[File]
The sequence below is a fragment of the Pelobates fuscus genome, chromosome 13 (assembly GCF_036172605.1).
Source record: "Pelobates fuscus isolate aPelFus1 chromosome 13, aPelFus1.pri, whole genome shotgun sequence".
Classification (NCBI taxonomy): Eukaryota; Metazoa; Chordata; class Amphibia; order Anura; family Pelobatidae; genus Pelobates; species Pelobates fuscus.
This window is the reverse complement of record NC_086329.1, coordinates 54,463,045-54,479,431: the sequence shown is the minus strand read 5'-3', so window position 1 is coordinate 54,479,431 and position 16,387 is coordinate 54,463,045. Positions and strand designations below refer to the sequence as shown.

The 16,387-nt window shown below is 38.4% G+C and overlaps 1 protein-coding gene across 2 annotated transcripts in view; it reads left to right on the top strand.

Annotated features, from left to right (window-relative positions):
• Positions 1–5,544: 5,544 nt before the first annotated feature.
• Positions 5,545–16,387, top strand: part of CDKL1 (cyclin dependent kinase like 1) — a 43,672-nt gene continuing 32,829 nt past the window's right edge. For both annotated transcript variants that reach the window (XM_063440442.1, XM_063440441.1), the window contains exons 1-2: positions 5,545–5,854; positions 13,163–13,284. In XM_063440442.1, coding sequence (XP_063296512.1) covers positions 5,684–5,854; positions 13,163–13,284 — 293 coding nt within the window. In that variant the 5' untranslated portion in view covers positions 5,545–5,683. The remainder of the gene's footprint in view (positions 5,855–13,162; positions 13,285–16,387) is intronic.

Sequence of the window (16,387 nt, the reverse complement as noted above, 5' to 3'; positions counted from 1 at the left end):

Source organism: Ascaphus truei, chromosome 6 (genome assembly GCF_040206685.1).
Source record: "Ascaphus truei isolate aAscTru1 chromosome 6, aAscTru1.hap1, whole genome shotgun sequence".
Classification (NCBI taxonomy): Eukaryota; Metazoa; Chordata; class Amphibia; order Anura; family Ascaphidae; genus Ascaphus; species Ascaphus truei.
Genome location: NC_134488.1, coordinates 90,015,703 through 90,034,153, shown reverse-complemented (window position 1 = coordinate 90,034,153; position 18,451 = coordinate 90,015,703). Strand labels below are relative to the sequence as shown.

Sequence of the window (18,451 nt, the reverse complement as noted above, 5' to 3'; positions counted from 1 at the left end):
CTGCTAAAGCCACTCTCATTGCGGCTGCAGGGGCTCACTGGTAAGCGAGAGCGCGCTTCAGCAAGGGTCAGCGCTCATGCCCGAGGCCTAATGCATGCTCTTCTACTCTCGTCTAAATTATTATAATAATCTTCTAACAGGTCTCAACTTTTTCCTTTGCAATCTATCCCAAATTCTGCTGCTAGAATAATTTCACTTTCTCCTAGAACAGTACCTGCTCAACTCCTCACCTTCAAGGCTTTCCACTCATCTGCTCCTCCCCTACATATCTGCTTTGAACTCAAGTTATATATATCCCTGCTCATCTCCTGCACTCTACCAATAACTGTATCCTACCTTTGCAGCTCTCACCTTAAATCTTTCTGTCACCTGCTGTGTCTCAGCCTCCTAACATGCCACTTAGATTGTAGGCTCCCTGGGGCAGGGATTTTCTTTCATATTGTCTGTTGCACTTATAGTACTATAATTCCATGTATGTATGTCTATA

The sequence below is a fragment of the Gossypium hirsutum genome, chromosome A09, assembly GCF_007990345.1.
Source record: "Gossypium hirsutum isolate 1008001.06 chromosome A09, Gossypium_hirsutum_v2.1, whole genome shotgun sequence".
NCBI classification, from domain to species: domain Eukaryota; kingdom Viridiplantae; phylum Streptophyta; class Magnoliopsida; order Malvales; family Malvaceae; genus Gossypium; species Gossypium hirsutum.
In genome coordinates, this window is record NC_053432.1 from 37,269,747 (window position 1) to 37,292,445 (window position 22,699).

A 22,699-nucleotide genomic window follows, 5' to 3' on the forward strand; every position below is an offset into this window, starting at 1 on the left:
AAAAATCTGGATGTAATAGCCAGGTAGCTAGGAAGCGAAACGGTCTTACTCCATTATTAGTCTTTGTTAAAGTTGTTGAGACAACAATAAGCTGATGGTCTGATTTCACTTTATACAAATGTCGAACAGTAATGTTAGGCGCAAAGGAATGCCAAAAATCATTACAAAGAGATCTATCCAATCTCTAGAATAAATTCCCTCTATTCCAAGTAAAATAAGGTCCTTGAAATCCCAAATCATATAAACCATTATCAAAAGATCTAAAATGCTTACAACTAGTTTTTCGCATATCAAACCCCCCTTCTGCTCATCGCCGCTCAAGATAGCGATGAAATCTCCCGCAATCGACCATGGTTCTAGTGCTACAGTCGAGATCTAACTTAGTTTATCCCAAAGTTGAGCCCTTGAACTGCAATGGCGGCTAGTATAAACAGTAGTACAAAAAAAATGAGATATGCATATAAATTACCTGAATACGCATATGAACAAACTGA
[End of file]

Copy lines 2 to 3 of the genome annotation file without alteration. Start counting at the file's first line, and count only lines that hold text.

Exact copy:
Source record: "Pelobates fuscus isolate aPelFus1 chromosome 13, aPelFus1.pri, whole genome shotgun sequence".
Classification (NCBI taxonomy): Eukaryota; Metazoa; Chordata; class Amphibia; order Anura; family Pelobatidae; genus Pelobates; species Pelobates fuscus.